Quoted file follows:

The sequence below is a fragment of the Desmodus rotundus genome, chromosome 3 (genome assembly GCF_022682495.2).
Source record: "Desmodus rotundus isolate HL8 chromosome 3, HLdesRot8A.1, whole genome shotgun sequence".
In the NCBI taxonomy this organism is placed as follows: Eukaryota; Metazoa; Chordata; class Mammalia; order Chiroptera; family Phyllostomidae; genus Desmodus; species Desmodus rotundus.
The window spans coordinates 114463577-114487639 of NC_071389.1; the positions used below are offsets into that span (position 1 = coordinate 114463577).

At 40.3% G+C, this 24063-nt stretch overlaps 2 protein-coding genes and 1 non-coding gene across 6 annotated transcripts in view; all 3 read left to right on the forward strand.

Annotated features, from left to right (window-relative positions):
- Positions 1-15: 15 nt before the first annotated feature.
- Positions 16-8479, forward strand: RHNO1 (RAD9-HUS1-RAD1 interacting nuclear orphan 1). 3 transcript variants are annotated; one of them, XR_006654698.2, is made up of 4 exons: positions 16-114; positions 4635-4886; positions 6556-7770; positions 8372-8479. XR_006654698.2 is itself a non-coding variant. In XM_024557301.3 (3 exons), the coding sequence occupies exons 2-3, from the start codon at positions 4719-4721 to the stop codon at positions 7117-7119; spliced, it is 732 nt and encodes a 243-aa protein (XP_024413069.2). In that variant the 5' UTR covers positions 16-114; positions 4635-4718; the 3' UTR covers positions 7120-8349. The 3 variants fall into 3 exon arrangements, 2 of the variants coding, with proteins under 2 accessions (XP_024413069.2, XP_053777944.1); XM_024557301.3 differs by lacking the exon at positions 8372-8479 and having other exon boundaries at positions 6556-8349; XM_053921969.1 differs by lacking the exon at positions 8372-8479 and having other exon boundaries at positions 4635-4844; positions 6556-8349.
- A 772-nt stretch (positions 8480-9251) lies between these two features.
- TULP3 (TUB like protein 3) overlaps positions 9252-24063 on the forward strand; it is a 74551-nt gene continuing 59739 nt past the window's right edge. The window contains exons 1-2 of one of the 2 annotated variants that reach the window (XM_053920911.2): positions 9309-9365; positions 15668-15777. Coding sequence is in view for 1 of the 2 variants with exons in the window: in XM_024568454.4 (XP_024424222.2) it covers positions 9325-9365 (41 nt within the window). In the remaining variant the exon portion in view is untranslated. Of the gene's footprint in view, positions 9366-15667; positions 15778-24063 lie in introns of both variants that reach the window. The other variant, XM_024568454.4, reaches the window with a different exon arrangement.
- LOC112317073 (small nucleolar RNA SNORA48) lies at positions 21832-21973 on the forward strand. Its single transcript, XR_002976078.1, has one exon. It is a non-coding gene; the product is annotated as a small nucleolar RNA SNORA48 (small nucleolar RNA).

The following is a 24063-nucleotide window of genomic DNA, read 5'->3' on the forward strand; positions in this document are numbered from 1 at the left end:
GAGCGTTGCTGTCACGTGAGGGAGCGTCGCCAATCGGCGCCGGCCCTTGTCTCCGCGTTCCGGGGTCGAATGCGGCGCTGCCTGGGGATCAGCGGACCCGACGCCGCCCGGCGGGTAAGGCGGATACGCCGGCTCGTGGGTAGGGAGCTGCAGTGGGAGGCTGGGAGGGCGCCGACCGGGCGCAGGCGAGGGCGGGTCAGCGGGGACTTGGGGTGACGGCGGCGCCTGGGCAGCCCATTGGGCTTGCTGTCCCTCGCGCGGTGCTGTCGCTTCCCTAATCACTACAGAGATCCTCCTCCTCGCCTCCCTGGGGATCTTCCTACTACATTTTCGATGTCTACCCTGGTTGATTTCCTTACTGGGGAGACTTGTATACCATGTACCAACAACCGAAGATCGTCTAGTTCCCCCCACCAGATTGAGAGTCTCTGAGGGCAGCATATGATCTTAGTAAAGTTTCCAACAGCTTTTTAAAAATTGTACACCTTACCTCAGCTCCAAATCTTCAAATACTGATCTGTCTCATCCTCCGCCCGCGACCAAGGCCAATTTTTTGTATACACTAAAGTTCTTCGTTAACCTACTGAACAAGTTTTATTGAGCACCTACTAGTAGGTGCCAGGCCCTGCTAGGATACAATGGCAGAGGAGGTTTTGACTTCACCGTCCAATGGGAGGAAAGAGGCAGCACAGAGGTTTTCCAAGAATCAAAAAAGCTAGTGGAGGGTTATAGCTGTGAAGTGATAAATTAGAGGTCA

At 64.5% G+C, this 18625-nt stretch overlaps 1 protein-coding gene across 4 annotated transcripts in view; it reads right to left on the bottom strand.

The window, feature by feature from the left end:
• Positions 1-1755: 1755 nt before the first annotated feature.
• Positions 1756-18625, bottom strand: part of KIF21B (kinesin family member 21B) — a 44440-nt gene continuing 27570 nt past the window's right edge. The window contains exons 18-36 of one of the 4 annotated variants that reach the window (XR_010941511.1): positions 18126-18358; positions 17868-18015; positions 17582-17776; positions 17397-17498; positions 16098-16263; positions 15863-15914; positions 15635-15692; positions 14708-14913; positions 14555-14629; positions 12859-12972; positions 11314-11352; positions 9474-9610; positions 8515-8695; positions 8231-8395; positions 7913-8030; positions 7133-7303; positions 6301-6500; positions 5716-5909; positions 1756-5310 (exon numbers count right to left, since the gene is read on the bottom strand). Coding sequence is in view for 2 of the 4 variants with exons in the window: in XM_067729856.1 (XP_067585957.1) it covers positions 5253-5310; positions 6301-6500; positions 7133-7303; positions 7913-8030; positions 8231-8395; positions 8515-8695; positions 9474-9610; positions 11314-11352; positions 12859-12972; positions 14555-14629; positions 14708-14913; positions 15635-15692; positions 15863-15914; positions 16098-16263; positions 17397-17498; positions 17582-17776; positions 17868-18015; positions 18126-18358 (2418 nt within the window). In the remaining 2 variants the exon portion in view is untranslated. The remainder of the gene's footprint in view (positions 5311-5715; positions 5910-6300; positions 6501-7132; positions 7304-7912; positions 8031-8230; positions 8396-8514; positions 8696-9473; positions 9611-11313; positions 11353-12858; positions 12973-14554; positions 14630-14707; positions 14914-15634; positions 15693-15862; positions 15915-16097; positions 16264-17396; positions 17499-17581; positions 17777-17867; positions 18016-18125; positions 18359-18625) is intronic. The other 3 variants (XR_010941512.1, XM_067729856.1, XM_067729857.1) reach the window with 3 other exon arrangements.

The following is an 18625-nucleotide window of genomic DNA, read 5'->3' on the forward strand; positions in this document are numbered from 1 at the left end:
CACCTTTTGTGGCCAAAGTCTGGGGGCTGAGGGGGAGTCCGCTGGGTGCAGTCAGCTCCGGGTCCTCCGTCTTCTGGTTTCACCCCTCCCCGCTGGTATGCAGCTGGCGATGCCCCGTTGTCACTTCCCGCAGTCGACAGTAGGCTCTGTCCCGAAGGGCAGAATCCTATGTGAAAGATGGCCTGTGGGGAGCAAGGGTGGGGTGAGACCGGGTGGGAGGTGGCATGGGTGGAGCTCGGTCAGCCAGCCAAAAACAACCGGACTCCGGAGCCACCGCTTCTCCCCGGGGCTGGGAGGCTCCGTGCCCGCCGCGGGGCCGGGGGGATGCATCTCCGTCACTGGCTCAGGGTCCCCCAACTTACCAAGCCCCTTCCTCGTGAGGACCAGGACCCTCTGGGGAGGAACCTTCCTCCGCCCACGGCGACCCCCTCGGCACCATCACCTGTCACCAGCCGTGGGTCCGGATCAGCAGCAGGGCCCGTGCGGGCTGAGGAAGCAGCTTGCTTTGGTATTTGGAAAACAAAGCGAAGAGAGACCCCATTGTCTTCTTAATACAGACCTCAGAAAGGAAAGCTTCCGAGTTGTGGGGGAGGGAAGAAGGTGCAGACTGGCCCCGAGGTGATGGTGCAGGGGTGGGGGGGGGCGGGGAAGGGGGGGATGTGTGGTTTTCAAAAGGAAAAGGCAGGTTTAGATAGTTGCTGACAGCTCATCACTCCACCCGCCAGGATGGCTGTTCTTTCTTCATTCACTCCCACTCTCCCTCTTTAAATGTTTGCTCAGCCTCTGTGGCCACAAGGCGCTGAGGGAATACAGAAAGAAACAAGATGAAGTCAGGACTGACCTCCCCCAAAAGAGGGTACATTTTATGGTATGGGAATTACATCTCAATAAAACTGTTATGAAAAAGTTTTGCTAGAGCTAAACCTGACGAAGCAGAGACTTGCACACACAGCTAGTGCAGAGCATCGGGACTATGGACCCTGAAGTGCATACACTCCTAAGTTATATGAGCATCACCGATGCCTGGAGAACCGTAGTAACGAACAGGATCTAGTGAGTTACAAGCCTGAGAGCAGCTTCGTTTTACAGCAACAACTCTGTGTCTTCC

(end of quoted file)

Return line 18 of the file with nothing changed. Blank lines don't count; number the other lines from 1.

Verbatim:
The following is an 18625-nucleotide window of genomic DNA, read 5'->3' on the forward strand; positions in this document are numbered from 1 at the left end: